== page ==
When Hans Berger was serving a year in the German military, in 1892, he was thrown from a horse. This in itself wasn't strange. But later that day, as the neurologist David Millett recounts in Perspectives in Biology and Medicine, Berger got a telegram from his father, just checking on his well being. Berger's father had never sent him a telegram before. But his older sister had just had a feeling …

For Berger, this uncanny encounter determined a lifetime of research in medicine and psychology. How did the brain—the mind—interact with the outside world? What was it that prompted his sister to worry about him that day and tell his father to check in on him? He began his work trying to understand and measure the psychic energy of the brain.

Only recently, though, have researchers really begun to understand what gives rise to uncanny feelings in the brain, and though Berger's research project began grandly, it narrowed, over decades, to a much simpler goal—he wanted to record the electrical signals of the brain. By the time he started seriously on this quest, Berger had already tried to measure blood flow and heat in the brain and correlate those changes with neurological stimuli. His work was quixotic, and in the German town where he lived, his colleagues were skeptical of his obsession.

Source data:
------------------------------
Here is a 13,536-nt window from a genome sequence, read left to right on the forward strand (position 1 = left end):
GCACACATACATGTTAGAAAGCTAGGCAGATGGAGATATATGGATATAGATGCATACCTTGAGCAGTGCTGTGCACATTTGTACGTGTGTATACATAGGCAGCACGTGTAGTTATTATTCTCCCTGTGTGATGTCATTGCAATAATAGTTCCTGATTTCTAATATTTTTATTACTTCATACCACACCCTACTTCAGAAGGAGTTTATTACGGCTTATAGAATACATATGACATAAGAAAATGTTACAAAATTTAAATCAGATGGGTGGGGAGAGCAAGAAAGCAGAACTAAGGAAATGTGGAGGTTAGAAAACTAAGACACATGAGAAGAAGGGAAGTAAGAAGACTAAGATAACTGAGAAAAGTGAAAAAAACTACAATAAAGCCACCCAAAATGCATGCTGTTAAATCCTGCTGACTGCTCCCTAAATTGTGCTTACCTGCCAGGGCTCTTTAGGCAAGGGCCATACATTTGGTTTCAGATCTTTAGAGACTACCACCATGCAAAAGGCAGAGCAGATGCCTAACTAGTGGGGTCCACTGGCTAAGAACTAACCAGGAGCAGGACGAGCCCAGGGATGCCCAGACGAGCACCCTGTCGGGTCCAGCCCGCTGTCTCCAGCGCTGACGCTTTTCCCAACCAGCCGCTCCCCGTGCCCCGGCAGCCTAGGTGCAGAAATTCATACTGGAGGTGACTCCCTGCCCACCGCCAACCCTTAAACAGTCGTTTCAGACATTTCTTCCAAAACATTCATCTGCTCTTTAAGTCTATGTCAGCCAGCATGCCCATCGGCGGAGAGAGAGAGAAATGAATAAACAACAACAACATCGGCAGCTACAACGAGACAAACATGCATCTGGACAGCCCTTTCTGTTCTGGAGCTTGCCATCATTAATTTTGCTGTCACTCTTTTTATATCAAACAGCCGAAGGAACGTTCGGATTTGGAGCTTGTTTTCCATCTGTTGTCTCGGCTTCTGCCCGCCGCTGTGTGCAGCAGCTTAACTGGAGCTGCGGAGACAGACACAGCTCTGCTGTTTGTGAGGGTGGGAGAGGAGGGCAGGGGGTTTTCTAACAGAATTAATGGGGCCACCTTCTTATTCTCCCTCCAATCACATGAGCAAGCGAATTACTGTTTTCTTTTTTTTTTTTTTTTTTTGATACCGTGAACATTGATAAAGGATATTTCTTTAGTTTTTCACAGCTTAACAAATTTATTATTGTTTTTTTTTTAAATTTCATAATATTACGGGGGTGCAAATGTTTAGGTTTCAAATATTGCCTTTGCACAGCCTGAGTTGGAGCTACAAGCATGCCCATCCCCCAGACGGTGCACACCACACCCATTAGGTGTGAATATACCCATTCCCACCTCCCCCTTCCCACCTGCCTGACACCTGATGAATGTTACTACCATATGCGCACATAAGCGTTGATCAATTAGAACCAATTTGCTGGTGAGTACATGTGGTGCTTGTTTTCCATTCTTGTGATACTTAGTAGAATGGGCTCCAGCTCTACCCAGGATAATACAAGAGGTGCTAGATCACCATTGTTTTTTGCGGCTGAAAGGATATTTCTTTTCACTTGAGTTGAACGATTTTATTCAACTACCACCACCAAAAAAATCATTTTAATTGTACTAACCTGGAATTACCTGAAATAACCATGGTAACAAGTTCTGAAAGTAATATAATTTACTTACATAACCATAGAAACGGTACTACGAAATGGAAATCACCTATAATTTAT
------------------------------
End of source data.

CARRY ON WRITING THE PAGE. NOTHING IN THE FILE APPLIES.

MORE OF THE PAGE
One colleague, Raphael Ginzberg—who was supportive of his work—would later write:

In the small medical world of Jena, nobody, least of all Berger's associates, expected him to make a great scientific discovery … His days resembled one another like two drops of water. Year after year he delivered the same lectures. He was the personification of static.

But, in the mid-1920s, Berger succeeded. He recorded the electrical waves of the brain. Millett writes:

"These first recordings of the human EEG are remarkably unimpressive: coarse shadows of minute oscillations on the galvanometer string captured on photographic paper. There was no hint of the large alpha waves, wave and spike complex, or other characteristic waveforms that would be recognized among standard EEG records within a few years."

Berger kept refining his process and by 1929, he was regularly producing legible EEGs. He kept experimenting, with silver foil electrodes that went on subjects' scalp or chlorided silver needles that went into subjects' skulls. He performed 73 scalp EEGs on his son, Klaus, whose hair was cut short. He took 56 from himself—often, using the needles. Throughout all this, his colleagues were still skeptical of his work—those faint traces of electrical activity in the brain just didn't seem like they could be real.

They were—EEGs underlie the brain-computer interfaces that today allow people give commands to mechanical devices with their minds—and Berger had pioneered their measurement all on his own. As Ginzberg put it: "He let nobody into the secret of his investigation. What he achieved, he achieved by his individual effort."

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